U.S. Attorney General Loretta E. Lynch used an address in Baltimore on Monday to stress the need for Washington to work with local officials on youth violence and gangs, particularly in cities that are still wrestling with those problems despite a national reduction in crime.
Speaking at an annual forum that brings together federal and local officials, Lynch pointed to efforts by the Obama administration in Boston, where major crime is at its lowest point in a decade, and New Orleans, where the number of homicides has fallen by more than 30 percent.
Conditions are more grim in cities such as Baltimore, where, despite similar efforts by federal and local officials, killings jumped to record levels in 2015 and overall violent crime is up. Justice Department officials said they chose Baltimore for the National Summit on Preventing Youth Violence partly as a show of support.
"National crime rates are at an historic low — we are of course tremendously grateful for that — but a number of cities have experienced increases in homicides and violent crime, and these crimes include crimes involving young people," Lynch said. "It's an issue not just of public safety, but of public health."
Lynch, a former federal prosecutor in New York, was sworn in as the nation's top law enforcement official on the day in April last year that Baltimore erupted in riots over the death of Freddie Gray. She visited Baltimore a week later, and her department increased funding to federally led anti-crime efforts in the city.
But perhaps the most significant interaction between the Justice Department and the city is the civil investigation into the Baltimore Police Department that the Obama administration opened last spring. Justice officials have reviewed thousands of records to determine whether police engaged in a pattern of violating residents' constitutional rights.
In other cities, such investigations have exposed problems such as brutality and outmoded training, leading to federal oversight that can last for years and cost taxpayers millions of dollars.
Baltimore has long struggled with rampant gun violence. Law enforcement officials blame the local drug trade, gang disputes and a cycle of retaliation.
Violent crime exploded last summer to levels not seen in decades — with gunshot victims, most of them young black men, dying in the city on a daily basis.
By year's end, there had been 344 killings, making 2015 the deadliest year per capita in the city's history. With 127 more killings recorded than in 2014, the city saw a 58.5 percent increase in homicides and the largest jump in absolute numbers in the nation.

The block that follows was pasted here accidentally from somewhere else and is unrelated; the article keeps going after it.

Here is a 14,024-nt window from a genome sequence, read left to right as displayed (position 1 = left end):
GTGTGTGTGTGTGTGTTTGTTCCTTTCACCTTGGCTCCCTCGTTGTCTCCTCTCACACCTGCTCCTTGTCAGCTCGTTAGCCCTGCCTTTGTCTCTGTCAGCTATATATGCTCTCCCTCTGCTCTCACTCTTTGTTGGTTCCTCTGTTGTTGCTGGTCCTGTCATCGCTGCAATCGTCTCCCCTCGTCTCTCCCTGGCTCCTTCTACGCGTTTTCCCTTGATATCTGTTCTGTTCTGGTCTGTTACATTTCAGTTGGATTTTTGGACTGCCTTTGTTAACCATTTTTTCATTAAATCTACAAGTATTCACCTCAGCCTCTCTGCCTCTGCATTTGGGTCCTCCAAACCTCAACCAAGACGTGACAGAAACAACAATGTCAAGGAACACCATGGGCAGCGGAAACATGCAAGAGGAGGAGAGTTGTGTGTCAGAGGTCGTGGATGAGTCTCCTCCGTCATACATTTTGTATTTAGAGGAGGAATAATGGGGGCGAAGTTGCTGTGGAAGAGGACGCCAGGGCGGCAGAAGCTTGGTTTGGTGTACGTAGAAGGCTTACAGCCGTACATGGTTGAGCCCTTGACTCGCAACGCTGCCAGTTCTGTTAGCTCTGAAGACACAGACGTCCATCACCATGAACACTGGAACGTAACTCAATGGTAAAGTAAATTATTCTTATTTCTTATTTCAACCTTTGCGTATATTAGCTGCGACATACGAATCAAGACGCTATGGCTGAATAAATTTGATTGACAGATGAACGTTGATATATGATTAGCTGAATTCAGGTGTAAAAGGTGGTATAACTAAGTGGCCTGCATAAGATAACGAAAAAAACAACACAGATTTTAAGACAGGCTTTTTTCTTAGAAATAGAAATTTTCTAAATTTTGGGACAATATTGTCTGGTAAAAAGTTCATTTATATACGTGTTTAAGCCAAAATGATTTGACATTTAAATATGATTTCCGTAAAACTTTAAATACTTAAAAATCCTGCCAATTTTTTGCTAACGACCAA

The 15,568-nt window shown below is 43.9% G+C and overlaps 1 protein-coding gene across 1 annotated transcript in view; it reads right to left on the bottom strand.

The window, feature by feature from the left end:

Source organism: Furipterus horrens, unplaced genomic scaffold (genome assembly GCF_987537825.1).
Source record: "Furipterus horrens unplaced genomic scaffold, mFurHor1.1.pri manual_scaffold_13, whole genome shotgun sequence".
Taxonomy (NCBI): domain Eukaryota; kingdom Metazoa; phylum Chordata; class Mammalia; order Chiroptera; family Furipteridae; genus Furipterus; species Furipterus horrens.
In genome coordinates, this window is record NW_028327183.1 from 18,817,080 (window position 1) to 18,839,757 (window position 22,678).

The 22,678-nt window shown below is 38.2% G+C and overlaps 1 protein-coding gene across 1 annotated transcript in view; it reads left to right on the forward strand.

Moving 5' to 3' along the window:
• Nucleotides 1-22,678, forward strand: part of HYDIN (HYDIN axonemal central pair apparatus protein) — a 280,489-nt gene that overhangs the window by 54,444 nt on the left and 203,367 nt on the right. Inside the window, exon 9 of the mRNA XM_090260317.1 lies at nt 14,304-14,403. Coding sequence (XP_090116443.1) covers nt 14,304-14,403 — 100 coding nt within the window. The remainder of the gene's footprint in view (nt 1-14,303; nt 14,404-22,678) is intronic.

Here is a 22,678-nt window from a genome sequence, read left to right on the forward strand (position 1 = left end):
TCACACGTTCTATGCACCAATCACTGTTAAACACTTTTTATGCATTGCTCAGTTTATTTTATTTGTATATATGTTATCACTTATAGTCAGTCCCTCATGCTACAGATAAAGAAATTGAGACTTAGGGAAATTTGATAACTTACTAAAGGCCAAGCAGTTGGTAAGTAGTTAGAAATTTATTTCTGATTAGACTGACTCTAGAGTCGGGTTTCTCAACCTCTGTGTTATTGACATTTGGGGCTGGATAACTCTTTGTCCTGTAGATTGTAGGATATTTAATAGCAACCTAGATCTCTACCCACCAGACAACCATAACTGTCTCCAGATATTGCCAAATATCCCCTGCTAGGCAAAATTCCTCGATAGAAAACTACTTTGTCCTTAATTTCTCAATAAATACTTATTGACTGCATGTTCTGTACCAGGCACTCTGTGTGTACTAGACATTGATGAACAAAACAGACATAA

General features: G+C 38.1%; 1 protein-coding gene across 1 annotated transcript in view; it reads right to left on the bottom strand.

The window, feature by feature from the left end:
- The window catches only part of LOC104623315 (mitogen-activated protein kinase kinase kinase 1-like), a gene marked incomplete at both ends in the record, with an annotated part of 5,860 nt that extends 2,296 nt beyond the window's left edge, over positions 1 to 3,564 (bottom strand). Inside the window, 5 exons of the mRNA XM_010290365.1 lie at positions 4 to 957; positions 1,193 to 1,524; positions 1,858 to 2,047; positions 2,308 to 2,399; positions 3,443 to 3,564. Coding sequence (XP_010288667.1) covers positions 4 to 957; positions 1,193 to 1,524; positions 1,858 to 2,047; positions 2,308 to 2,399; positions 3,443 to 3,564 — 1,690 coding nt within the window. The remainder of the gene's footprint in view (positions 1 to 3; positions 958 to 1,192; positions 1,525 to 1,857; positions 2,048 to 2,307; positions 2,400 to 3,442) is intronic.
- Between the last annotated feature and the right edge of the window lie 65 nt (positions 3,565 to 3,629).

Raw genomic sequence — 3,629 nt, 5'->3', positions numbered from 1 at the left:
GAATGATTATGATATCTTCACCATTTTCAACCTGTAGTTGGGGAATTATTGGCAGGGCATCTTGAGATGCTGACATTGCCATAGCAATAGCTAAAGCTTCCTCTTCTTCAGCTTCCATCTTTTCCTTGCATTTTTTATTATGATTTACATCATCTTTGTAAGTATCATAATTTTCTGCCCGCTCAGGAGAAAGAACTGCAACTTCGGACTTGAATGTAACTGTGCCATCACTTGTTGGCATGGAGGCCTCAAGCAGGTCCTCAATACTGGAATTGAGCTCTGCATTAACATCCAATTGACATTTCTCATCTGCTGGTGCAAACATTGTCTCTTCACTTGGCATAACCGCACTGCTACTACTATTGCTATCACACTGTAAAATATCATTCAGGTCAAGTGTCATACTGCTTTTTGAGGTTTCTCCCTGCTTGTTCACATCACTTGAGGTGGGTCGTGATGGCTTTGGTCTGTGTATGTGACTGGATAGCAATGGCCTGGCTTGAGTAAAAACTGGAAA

By comparison, the city recorded 197 killings in 2011.
Of the 344 people killed in 2015, 90 were reported to be gang members, police said. Of 85 suspects in those killings, 13 were reported to be gang members.
The violence has continued into this year. Through June 18, homicides were down about 8 percent compared to the same time last year, but nonfatal shootings were up 12 percent, and total violent crime was up 9 percent.
The surge in violence in some cities comes as crime has fallen nationally. The homicide rate in the United States dropped from 9.8 out of 100,000 in 1991 to less than half of that in 2014.
Several large cities that saw violence decline last year are experiencing increases this year.
Following the riots in Baltimore last year, the Justice Department contributed nearly a dozen special agents from the FBI and the Bureau of Alcohol, Tobacco, Firearms and Explosives to work with city law enforcement. The federal department provided a $1 million grant to improve safety in the McElderry Park neighborhood and another $1 million to fund programs intended to help male survivors of violence and their families in the city.
The youth violence summit is scheduled to continue through Wednesday. Mayor Stephanie Rawlings-Blake is not expected to attend, but planned to send a video message that participants will see later this week. The mayor is expected to stress that preventing youth violence is a priority for her administration, according to an early draft of a script reviewed by The Baltimore Sun.
"Progress will only be achieved through intentional, strategic, and collaborative efforts by the entities and agencies that most frequently interact with these children that become victims and or perpetrators of violence in Baltimore City," according to the script.
The summit has brought 600 participants from more than 30 cities to the Inner Harbor. Education Secretary John King spoke Monday, and Labor Secretary Tom Perez is schedule to address the participants on Tuesday.
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The summit has grown out of the National Forum on Youth Violence Prevention and the My Brother's Keeper Task Force, which President Barack Obama created in 2014 to address educational and economic gaps faced by boys and young men of color.
"Most of the cities have been at his work for a while — so we're continuing to grow and take it to the next level," Karol Mason, assistant attorney general in the Office of Justice Programs, said in an interview. "We know what works, but now the question is equipping people to make the investments they need and to have the relationships that they need."